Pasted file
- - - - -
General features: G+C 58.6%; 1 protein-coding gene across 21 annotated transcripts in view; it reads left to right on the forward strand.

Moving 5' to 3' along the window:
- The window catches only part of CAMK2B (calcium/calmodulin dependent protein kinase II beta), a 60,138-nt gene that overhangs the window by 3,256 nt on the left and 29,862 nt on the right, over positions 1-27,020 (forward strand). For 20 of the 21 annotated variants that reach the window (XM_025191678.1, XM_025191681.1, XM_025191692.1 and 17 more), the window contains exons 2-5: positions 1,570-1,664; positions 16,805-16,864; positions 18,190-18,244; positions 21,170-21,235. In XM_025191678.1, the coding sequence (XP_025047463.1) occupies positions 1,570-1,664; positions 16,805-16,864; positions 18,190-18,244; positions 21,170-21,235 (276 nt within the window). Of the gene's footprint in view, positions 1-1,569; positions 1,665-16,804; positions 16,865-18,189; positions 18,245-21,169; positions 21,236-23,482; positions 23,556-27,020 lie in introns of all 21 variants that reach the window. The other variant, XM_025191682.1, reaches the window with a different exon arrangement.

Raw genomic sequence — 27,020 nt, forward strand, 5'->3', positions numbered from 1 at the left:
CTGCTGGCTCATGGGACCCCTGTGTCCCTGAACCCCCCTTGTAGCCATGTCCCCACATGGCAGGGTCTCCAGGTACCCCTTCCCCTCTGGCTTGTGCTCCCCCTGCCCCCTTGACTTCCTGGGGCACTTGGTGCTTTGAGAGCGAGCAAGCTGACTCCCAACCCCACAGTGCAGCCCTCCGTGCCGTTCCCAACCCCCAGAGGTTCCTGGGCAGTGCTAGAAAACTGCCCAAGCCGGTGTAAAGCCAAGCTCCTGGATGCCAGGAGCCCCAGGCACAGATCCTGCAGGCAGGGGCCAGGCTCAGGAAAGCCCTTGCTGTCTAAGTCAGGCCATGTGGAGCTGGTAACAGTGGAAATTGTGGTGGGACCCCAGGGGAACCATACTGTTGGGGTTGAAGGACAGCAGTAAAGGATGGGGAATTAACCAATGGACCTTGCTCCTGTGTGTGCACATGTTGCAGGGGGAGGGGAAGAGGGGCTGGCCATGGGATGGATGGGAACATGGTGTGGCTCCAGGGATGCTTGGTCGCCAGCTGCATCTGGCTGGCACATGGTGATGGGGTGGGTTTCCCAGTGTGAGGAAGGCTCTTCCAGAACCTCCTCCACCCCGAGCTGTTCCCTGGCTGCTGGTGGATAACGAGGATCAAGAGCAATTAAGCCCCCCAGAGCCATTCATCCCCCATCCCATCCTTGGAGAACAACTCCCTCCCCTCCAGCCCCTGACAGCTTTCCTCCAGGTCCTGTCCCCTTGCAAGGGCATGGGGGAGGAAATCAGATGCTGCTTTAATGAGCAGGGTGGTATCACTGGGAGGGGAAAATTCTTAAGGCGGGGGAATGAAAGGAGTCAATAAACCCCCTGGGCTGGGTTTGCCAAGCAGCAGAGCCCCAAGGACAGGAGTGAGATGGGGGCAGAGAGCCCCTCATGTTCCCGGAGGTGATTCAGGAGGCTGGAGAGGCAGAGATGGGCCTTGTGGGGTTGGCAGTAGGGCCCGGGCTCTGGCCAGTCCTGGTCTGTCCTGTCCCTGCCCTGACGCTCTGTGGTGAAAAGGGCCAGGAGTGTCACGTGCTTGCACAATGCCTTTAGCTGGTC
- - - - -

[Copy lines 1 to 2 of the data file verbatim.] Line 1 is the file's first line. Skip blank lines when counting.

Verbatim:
General features: G+C 58.6%; 1 protein-coding gene across 21 annotated transcripts in view; it reads left to right on the forward strand.

Moving 5' to 3' along the window: